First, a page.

Columnists, Criminal Justice, Featured, Jon Caldara, Uncategorized

Caldara: Sex offender board virtue signals past meaningful reform

The Denver Gazette did a fine job rightfully excoriating the Colorado Sex Offender Management Board for their “person-first” reclassification of sexual offenders to “adults who have committed sexual assault.”

The Gazette called this person-first language, “well intentioned.” I disagree. It is part of social justice propaganda.

This first started when we were ordered by the elite to cram the five-syllable “person of color” into our mouth to replace the one-syllable “black.”

It has now grown out of control to “person currently experiencing homelessness,” (13 syllables?) instead of “bum” (Back off. I’m talking about the ones choosing that lifestyle).

“Person-first” would make sense if we spoke Spanish. In the Spanish language the modifier comes after the noun. They don’t say, “I’ll have a hot coffee.” They say, “I’ll have a coffee hot.”

In English the modifier comes before any word we want to describe. But elites know word control is the first step toward thought control, which is why the left propagates, under the very real threat of being canceled, victim-centric, overly-wordy language.

You’ve heard me talk about my son who is a Down’s kid. I just committed a hate crime there. According to person-first language I don’t have a Down’s kid, I have a “kid with Down’s.”

It’s entertaining that the left hasn’t quite figured out the transgender version. “Person of transgender?”

Read your George Orwell and you’ll understand why today’s newspeak is happening.

What the Gazette editorial didn’t address was the honorable goal the Sex Offender Management Board wanted to take on — lessening the lifetime injury the registry does to those who really aren’t sexual offenders, but through a failed system were forced on to it.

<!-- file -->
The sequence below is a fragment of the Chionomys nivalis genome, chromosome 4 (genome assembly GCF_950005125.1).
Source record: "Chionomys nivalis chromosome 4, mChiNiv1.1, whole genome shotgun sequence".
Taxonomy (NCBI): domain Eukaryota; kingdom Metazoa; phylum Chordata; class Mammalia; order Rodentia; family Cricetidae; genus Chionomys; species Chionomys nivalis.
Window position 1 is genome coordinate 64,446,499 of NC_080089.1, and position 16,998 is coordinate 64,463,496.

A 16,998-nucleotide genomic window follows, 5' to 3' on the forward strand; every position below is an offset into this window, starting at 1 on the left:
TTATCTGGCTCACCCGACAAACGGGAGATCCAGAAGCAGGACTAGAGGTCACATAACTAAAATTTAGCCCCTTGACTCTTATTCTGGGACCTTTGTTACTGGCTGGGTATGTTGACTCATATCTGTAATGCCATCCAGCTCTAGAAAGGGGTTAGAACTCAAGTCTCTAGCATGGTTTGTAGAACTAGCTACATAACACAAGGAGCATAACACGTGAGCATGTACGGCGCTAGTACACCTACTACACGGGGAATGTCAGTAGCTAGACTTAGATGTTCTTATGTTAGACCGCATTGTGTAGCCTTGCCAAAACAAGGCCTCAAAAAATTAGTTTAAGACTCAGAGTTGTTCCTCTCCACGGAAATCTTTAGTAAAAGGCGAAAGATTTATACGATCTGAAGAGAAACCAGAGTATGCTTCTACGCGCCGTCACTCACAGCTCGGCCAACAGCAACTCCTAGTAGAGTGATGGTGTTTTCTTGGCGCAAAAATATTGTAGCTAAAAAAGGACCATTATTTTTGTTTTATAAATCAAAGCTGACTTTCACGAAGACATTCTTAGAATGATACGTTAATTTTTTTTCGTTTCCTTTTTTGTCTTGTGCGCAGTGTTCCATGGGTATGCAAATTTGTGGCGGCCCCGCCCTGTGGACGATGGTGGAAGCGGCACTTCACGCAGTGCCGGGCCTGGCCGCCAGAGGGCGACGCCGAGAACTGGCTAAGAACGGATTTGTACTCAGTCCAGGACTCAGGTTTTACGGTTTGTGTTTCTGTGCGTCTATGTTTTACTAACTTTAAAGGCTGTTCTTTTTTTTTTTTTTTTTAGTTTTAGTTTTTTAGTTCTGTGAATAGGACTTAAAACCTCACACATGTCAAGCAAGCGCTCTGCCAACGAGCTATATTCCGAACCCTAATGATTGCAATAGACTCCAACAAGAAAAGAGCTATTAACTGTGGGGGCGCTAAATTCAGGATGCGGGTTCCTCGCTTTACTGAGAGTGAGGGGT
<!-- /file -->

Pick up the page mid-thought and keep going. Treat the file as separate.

The Board should have taken that issue head-on. Sadly, they played the woke, virtue-signaling game of word warfare.

The fact is there are people who aren’t sex offenders but are on this public registry and their lives are ruined because of it.

Not everything in the 1970s was awful. It brought forth Led Zeppelin and the fad of streaking. There was even an awful hit song about it, “The Streak.”

Think of the high school streaker today who runs across the football field in nothing but his high-tops. He risks a spot on the registry. Give the ‘70s its due; kids still listen to Zeppelin, and still streak (as eye-witnessed by my teenager).

Way, way back in the day a ski instructor buddy of mine celebrated St. Patty’s Day by painting his entire body green and skied his fastest, coldest ski run of his life. Could have put him on the registry.

While not quite achieving the stature of the “Running of the Bulls” tradition in Spain, the “Naked Pumpkin Run” in Boulder came close. After midnight on Halloween, well after the kids were safely in bed, silly adults would go downtown, wear a pumpkin on their head like a football helmet and run naked through town.

This fun-loving tradition was exterminated. Some buzzkill cop decided to give all these irreverent people citations. They all pleaded down to a lesser offense to avoid getting on the sex offender registry.

None of these are sexual, no less a sexual offense.

Other incidents do have to do with sex, but are they really offenses? Teenagers sharing nude pictures of themselves can be a sex crime, especially if shared across state lines and thus wandering into a federal jurisdiction.

According to an admittedly out-of-date report by Human Rights Watch, in 29 states teenagers who have consensual sex can find themselves on the offender registry.

Colorado wisely changed our laws to fix those problems.

Hiring a prostitute can be a registering offense. (It’s legal in many parts of Nevada, if you must.) Can any consensual act by adults, or even near-adults, rise to the level of a lifetime punishment? There might even be some non-consensual cases that don’t reach that level.

One 11-year-old boy in Michigan touched his sister’s genitals. After a conviction, move to a foster home and a three-year sentence, he was put on the registry which followed him through adulthood. Is this appropriate punishment for a crime committed at 11?

The Sex Offender Management Board’s ham-handed attempt to reform speech, instead of the registry itself, does nothing but insult real sexual assault victims. Nor does it help those who shouldn’t be on the registry in the first place.

Jon Caldara is president of the Independence Institute, a free market think tank in Denver.


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